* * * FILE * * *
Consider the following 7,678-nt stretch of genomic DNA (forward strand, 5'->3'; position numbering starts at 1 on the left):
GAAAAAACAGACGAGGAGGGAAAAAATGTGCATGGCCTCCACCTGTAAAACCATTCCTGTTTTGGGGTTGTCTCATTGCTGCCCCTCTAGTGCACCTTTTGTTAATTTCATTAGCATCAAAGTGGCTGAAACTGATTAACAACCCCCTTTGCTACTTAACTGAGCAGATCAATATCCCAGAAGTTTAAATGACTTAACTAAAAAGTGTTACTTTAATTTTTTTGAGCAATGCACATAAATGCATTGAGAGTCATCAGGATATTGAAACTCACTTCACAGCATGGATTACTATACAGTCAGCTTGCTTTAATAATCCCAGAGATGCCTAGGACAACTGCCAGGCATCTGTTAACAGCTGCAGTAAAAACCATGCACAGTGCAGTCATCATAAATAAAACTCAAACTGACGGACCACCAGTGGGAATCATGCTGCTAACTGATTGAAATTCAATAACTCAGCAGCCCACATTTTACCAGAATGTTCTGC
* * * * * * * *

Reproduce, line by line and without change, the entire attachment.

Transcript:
Consider the following 7,678-nt stretch of genomic DNA (forward strand, 5'->3'; position numbering starts at 1 on the left):
GAAAAAACAGACGAGGAGGGAAAAAATGTGCATGGCCTCCACCTGTAAAACCATTCCTGTTTTGGGGTTGTCTCATTGCTGCCCCTCTAGTGCACCTTTTGTTAATTTCATTAGCATCAAAGTGGCTGAAACTGATTAACAACCCCCTTTGCTACTTAACTGAGCAGATCAATATCCCAGAAGTTTAAATGACTTAACTAAAAAGTGTTACTTTAATTTTTTTGAGCAATGCACATAAATGCATTGAGAGTCATCAGGATATTGAAACTCACTTCACAGCATGGATTACTATACAGTCAGCTTGCTTTAATAATCCCAGAGATGCCTAGGACAACTGCCAGGCATCTGTTAACAGCTGCAGTAAAAACCATGCACAGTGCAGTCATCATAAATAAAACTCAAACTGACGGACCACCAGTGGGAATCATGCTGCTAACTGATTGAAATTCAATAACTCAGCAGCCCACATTTTACCAGAATGTTCTGC